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Seaweed? In Sauerkraut? Really? Yes, really!
Wakame kraut is utterly delicious and a nutrient powerhouse. Seaweeds offer the best source of iodine available in nature, and iodine is essential for thyroid function.
Wakame in particular is very rich in calcium and magnesium, omega-3, iron and protein, plant-based folate, and vitamin B-12; combined with the fibre, vitamins C and K, potassium and phosphorus from the kraut, this jar is the perfect go-to healthy snack and addition to your dishes.
When people talk about the “magic” of fermentation they are not wrong. Fermentation preserves food effectively, makes nutrients more bio-available and easier for our gut to absorb, removes many toxins and creates new nutrients, some of which have been found to have powerful therapeutic benefits. This is all possible thanks to our beloved lactic acid bacteria (LAB). The LAB convert naturally-occurring sugars in the food into energy for themselves and munch on the fibres, making fermented foods easier to digest and giving that tangy sour taste we love.
Makes around 1kg of sauerkraut
1 small cabbage Sea salt (you will need 20 grams per kilo of cabbage) 1/2 cup Wakame or any edible seaweed you like, chopped into small pieces 1l clip top jar
The maths are very simple: you need 20 grams of salt per kilogram of cabbage, which is roughly 1 tablespoon of salt.
To sterilise the jar, preheat the oven to 110ºC. Wash the jar with a tiny bit of soap in really hot water then place in the oven upside down for about 20 minutes.
While the jar is in the oven, prepare your cabbage.
Cut the outer leaves of the cabbage, wash them well and set them aside. These will work as weights to keep your sauerkraut submerged while fermenting. Cut the cabbage finely (but not too thin). Place in the bowl.
Add the salt (remember, 20g per kilo of cabbage) and start pounding! You will need to do this in batches if you have large amounts of cabbage.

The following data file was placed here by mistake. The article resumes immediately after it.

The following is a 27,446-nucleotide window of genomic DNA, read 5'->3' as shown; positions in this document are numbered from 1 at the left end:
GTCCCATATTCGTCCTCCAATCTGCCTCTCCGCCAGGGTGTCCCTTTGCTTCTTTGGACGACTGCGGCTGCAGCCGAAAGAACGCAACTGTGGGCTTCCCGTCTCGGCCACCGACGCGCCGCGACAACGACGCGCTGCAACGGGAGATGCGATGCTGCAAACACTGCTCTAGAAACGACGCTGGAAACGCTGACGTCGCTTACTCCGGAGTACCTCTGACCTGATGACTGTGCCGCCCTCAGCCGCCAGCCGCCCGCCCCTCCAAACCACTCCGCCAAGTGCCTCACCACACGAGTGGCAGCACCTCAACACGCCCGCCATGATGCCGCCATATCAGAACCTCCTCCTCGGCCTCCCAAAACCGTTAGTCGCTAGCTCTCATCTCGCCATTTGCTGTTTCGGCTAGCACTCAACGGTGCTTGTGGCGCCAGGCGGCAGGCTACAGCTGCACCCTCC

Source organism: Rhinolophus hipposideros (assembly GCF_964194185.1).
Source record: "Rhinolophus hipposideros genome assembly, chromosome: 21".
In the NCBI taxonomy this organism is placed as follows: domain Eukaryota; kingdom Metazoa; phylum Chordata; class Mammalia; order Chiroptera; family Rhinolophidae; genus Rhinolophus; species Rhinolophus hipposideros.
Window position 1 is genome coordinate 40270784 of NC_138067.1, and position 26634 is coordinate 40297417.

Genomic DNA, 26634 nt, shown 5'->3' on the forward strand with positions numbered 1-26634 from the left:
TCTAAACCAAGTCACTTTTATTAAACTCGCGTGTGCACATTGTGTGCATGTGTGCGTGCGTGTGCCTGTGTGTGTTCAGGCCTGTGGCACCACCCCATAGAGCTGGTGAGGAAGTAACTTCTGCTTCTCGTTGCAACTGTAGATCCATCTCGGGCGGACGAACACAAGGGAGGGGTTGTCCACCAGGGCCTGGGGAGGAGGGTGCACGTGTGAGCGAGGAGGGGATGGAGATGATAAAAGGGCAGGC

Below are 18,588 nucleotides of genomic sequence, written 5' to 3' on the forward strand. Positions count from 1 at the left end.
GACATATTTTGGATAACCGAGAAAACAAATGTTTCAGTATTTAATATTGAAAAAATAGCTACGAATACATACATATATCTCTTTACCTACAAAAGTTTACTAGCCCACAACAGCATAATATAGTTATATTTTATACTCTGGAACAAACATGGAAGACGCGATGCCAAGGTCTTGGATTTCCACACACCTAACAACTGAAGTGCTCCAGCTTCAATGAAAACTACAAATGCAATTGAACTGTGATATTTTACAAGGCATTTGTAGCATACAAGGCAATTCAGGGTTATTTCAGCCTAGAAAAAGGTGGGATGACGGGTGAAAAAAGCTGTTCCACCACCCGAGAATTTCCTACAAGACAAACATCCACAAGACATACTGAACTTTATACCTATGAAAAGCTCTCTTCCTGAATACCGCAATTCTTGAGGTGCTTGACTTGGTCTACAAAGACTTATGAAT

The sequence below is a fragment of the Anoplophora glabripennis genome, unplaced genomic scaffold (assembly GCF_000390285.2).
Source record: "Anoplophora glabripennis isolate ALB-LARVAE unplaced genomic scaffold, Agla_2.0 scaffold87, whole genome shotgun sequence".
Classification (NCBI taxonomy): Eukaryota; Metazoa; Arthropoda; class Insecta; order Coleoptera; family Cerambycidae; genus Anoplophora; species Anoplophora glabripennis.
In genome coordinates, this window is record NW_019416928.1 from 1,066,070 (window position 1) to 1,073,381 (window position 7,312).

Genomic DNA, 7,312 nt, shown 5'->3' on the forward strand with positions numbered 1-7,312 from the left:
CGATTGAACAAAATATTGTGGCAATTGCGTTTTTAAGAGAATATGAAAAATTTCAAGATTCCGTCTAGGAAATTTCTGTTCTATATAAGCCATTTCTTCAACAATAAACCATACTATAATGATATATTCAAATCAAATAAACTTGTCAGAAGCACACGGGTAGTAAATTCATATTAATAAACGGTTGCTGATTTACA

Pound for about 7–10 min, until the cabbage is wilted and there’s quite a bit of juice coming out, (if there’s not much juice, keep going at it, you need enough to cover the cabbage in the jar).
Half way through the pounding, add the chopped wakame. I use my knuckles or a pestle but you can also use a sauerkraut pounder. Don’t go too crazy with the pounding, you don’t want the cabbage to be too soft before you put it in the jar.
Carefully remove the jar from the oven and let it cool for a few minutes. It doesn’t matter if it’s a bit warm when you put the cabbage in, just make sure it’s not boiling hot. Place the cabbage and all the liquid in the jar, pushing down as you go. It’s important that you pack as much cabbage in the jar as possible, so don’t be afraid to squeeze it in. Sauerkraut ferments in its own juice – don’t be tempted to add water.
If the pounding was done correctly, there should be enough liquid to cover the kraut. Stop at about 2 cm from the top, then place a couple of the outer leaves on top, again pushing down to create a good seal. Make sure the kraut is completely submerged in the liquid so it doesn’t get mouldy. If it isn’t submerged remove solids until covered.
Place in a dark cupboard for about a week in hot weather and two weeks in cold weather. After a couple of days, you will see bubbles appearing – this is a good sign.
You will need to “burp” your jars a couple times during the process. I burp mine during the first three days. To do this, just open the top a bit, to let some gas out, making sure not to let too much oxygen in. Then close and put it back in the cupboard.
When the kraut is ready to eat, discard the cabbage leaves on top and place the jar in the fridge. It will keep refrigerated for six months to a year, but I doubt it will last that long.